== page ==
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Some of you reading this may have had a parent or grandparent who encouraged you to count your blessings every day. Some, like me, will consider this to have been good advice. However, it is also likely that some will say ‘You wouldn’t say that if you were in my shoes.’ Or ‘What have I got to be thankful for?’. It’s not difficult to think of the circumstances that could trigger this kind of response: isolation, living with a physical or cognitive impairment that is becoming progressively worse, such as motor neurone disease, MS, dementia, or gradual loss of sight or hearing.
Many are struggling with isolation at the moment, but for some it is a more permanent and distressing condition although if you are reading this you are part of a community. Even though our own experiences may not be as severe as some of the examples given, there are still times when it is difficult to be positive and finding reasons to be thankful takes a bit more effort. Thinking about TV or radio programmes that are interesting, amusing or enjoyable is an easy starting point, and the same can be said about books, music, film and art. But, what about more meaningful things? Do you remember the last time someone gave you a warm, smiling greeting, even though they thought that you may be in a grumpy mood, or the last time someone did something for you not because they thought that they should, but because they wanted to? Who did you turn to for help or advice when you were younger, maybe a grandparent, an aunt or uncle, or even a best friend’s mum or dad; what advice would they give you now? What was your own last good deed, and how did you feel afterwards?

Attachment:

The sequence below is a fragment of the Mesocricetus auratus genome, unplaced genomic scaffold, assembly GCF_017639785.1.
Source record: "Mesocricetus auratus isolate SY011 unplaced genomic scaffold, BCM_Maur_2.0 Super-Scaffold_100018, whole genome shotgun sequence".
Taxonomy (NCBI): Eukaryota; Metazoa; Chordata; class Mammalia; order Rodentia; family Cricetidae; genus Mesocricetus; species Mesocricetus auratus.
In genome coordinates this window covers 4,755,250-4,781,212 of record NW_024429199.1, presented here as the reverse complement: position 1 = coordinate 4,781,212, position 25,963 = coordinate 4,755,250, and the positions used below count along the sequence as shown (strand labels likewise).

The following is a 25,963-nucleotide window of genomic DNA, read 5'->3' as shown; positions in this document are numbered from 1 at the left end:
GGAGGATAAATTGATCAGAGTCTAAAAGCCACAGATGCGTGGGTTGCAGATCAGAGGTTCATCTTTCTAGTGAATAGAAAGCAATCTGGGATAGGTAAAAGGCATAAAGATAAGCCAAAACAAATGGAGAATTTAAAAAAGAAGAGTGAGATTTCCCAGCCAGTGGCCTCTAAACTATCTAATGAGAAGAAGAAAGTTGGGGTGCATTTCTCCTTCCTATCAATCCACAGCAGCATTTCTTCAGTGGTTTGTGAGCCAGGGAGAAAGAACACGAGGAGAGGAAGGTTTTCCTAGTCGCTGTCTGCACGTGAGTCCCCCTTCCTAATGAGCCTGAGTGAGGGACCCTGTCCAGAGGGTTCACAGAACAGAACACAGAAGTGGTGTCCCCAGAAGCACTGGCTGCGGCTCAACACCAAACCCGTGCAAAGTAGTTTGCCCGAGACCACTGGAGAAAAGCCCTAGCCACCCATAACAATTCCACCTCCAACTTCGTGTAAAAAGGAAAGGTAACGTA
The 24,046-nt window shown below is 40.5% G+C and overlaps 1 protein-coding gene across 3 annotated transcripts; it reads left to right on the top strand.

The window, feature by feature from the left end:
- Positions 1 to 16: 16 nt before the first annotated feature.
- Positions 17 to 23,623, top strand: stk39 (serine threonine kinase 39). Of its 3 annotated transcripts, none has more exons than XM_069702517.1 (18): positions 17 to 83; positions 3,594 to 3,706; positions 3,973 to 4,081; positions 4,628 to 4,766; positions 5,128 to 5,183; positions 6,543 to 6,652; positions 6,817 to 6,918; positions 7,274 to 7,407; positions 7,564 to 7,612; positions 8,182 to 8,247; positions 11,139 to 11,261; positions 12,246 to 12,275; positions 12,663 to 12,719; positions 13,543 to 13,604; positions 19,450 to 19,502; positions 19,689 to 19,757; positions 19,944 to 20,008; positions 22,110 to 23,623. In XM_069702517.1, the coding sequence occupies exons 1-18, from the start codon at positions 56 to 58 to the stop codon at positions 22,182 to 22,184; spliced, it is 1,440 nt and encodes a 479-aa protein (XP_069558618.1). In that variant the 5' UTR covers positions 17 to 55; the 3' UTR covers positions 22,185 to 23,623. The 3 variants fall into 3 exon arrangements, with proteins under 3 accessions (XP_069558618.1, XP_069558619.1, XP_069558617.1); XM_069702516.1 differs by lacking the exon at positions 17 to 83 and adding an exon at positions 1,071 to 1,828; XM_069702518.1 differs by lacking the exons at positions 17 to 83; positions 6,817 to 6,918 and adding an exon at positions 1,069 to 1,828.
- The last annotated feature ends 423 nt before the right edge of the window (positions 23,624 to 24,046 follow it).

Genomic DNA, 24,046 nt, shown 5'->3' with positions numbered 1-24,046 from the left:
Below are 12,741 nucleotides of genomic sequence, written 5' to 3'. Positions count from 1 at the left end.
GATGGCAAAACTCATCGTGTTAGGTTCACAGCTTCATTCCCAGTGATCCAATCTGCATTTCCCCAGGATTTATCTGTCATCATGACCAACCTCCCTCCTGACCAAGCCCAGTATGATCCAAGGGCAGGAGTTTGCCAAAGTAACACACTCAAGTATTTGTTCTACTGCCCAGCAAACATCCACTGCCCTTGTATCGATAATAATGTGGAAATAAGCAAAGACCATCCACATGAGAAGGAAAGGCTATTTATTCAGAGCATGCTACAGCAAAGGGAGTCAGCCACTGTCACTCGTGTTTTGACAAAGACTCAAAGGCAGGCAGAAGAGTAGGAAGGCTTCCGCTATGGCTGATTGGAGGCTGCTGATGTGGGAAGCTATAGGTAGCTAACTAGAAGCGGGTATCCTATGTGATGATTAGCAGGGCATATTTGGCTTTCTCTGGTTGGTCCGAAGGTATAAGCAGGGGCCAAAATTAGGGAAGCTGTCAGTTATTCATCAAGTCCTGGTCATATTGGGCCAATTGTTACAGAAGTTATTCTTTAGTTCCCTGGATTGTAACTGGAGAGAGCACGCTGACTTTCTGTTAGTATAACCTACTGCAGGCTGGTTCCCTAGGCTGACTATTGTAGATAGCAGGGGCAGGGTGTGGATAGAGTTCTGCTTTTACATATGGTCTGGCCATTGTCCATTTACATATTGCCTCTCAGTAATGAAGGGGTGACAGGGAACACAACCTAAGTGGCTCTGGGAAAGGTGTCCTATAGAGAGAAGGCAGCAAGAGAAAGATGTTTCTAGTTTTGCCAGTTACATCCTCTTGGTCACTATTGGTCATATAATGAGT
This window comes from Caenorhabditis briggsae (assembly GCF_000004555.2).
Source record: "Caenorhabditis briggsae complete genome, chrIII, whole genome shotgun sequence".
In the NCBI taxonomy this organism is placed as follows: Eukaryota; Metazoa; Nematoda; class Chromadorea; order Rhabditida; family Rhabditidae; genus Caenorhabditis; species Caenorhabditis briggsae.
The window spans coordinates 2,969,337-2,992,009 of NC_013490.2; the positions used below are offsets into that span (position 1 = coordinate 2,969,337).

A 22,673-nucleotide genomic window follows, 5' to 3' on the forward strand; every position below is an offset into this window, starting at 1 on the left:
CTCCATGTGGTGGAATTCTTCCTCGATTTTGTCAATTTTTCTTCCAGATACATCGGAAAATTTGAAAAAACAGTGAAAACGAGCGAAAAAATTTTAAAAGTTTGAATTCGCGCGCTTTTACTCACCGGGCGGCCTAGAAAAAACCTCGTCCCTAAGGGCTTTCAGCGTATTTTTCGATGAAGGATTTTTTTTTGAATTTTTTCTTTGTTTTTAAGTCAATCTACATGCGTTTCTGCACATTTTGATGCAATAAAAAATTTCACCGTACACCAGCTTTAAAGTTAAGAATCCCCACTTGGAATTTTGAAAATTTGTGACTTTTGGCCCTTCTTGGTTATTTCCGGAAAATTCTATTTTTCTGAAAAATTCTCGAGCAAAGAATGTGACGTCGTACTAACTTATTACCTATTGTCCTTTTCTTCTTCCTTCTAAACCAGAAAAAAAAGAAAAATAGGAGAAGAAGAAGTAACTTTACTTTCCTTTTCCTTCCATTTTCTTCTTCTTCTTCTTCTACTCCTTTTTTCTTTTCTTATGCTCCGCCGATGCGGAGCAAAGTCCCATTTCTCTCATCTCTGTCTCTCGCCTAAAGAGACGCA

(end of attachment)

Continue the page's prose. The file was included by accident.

Sometimes memories remain frustratingly obscure, but what were the things that you can recall with a smile? One of mine is riding a cow and being visited the next day by the local Bobby as the farmer who owned the cow wasn’t amused. I can also tell you that growing up in the countryside you know that electric fences used by farmers, aren’t lethal but they are effective and you don’t need to pee on an electric fence twice be sure of the effect. Most of us have amusing anecdotes to tell, but, surely our achievements are more important, the things that we are proud of, things that may seem trivial to others, but for us it is something that we had to work for. You may not have children or grandchildren to whom you can pass on your memories, but your achievements and experiences can be a rich source of reasons to be thankful.
One final thought, if you have ever asked ‘Why am I here, what’s the point of it all?’ you might like to consider this: ‘We live in an imperfect world, what can I do to make it better?’.
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